In a land of elves, mermaids and trolls, true magic is where you least expect it…
In the snow-covered city of Londra, young Tabetha survives by finding treasures in the mudbanks of the river Themse. On Christmas Eve, a sinister stranger asks her to keep her eyes open for a priceless, long-lost magical object: the Glass of Lead and Gold.
As word of the Glass spreads across the city, Tabetha finds herself with some unlikely companions, not least a one-armed girl and a rather impressive soup chef. But will Tabetha discover that there are even greater fortunes to be found than the magical Glass?
Cornelia Funke is the highly acclaimed, award-winning and bestselling author of the Inkheart trilogy, Dragon Rider, The Thief Lord and the Reckless series which is also published by Pushkin Press. Born in 1958 in the German town of Dorsten, she worked as a social worker for a few years before turning first to illustration and then to writing. Her books have sold more than 20 million copies worldwide, and have been translated into 37 languages.
What I Thought
I’m not familiar with the Mirrorworld where this story is set (shakes head at neverending TBR) but that wasn’t an issue, anything that needed explaining was, and in a way that worked within the story. In fact this short tale has definitely made me want to pick up more of Funke’s work, now I just have to decide between Reckless and Inkheart.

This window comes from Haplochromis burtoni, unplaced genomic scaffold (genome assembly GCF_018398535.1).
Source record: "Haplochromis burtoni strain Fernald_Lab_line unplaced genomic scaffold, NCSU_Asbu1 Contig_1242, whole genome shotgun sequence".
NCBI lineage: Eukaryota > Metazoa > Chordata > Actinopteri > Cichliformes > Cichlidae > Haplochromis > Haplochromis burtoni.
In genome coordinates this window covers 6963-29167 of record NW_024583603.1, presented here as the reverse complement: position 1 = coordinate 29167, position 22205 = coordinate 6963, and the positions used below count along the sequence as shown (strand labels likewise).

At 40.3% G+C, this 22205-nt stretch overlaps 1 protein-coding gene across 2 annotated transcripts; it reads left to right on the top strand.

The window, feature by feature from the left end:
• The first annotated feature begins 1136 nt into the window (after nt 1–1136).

Firstly let me just share my admiration for the presentation of this book. It is a small hardback with gold foiling that glistens and adds a magic to the glass on the front. The RRP is £9.99 for a 91 page story which includes intricate black and white illustrations by the author. This is a book that deserves to be shelved face out and one that will be bought out for bedtime reads, especially around Christmas when the tale is set.
Tabetha is an orphan who takes care of herself by mudlarking – collecting items in the banks of the river and selling them for money to live on. This is already a risky way of life so when she is tasked with finding a magical object she is thrown into more danger – both physically and ethically.
This story definitely had a fairy tale feel and reminded me of The Little Match Girl although, depending on which version of that you read, not as sad.
I enjoyed the disability representation and the variety of creatures encountered including the creepy looking Thumblings – think evil borrowers.
As all fairy tales are, this is a book exploring morals and human dilemmas – Tabetha has to decide between riches. Will she be lured by the promise of magic? The story is beautifully written and is one you will want to read over.
Thanks to Vicki and Pushkin for the copy to read for the purposes of this